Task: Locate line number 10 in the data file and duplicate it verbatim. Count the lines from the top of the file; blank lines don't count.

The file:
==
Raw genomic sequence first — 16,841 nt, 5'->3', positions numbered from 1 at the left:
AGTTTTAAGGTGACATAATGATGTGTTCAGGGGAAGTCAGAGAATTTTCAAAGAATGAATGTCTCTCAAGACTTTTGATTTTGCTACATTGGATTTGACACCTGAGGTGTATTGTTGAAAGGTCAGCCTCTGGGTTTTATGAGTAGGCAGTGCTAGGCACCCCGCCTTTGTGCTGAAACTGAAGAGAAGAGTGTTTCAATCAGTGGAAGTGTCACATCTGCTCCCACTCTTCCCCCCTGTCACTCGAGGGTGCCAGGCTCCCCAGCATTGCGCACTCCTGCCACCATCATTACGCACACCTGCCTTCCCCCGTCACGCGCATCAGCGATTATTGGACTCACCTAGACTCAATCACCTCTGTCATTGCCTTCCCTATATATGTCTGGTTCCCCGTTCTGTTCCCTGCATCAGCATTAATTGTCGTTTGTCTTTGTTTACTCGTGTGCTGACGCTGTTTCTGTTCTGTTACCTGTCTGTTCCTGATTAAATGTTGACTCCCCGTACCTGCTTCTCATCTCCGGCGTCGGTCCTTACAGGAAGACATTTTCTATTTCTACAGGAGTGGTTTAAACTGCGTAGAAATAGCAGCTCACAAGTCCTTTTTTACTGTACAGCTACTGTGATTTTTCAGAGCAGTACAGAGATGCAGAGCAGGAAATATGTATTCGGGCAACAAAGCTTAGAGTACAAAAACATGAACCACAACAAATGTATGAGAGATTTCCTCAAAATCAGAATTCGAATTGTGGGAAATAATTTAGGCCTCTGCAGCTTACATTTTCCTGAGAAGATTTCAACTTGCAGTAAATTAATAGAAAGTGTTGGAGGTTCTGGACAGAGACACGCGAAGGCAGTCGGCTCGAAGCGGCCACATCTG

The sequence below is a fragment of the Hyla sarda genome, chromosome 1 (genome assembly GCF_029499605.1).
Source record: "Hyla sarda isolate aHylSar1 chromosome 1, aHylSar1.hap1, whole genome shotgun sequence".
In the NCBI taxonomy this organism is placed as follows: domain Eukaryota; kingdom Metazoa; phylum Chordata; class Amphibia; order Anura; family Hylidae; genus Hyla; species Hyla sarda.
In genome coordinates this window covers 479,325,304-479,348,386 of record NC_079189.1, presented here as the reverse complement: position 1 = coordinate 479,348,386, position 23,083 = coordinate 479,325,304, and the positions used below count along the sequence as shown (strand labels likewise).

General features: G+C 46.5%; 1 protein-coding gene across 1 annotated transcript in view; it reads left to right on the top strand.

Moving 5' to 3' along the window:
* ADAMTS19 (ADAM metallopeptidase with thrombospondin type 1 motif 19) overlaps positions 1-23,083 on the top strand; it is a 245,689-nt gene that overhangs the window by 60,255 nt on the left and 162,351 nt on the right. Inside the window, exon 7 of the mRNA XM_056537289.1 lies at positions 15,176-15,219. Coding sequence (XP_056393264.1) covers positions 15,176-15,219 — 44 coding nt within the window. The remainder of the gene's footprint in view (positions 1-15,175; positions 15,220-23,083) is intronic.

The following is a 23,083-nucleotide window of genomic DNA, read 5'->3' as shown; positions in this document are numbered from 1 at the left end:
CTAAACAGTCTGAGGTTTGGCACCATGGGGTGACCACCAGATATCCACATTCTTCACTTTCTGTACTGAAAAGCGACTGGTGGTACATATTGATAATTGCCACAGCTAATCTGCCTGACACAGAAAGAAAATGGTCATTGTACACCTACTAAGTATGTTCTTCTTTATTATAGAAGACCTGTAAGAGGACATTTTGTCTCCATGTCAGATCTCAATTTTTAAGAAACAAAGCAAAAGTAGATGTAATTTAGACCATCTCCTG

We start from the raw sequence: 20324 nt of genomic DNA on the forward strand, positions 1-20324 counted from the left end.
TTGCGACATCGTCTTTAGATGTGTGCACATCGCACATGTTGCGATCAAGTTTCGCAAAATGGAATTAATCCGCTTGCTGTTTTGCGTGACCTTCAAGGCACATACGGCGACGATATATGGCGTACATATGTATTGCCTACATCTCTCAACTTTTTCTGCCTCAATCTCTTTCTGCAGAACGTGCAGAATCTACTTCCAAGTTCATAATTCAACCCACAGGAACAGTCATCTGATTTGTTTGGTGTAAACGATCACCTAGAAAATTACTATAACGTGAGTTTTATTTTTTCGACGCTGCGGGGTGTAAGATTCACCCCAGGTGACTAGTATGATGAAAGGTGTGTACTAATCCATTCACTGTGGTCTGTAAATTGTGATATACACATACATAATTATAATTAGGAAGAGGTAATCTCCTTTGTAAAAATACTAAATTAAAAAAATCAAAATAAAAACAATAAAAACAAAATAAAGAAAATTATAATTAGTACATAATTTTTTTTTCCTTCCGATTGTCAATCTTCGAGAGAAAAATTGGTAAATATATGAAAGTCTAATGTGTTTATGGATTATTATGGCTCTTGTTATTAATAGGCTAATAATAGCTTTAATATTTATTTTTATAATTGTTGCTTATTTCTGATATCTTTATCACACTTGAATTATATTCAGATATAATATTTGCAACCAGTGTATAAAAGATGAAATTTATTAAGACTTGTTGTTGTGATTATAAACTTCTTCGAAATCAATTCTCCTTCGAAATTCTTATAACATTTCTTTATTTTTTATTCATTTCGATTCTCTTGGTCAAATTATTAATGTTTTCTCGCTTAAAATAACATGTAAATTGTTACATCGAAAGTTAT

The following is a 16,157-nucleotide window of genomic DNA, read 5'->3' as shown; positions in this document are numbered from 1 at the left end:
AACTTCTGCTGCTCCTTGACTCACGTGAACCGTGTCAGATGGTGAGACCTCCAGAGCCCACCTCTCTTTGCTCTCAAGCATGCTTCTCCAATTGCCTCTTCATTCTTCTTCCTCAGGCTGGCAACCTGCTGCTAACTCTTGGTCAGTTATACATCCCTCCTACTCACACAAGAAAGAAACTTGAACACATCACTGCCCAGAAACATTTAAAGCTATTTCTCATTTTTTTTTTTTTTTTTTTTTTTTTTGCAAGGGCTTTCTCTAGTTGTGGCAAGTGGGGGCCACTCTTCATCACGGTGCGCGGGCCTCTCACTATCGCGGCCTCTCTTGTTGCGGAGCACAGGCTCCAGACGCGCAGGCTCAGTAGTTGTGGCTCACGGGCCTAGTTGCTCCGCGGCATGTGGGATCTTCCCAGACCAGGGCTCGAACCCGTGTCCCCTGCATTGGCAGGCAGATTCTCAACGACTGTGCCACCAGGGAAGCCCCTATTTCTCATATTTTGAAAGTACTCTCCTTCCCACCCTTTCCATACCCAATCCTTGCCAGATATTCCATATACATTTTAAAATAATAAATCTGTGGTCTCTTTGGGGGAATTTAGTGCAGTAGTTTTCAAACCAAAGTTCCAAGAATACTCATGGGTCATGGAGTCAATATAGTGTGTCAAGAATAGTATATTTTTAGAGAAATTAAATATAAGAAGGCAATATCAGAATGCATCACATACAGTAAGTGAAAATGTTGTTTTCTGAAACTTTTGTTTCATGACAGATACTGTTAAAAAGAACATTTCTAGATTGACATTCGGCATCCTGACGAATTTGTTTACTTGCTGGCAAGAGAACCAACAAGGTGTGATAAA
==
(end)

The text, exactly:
The following is a 23,083-nucleotide window of genomic DNA, read 5'->3' as shown; positions in this document are numbered from 1 at the left end: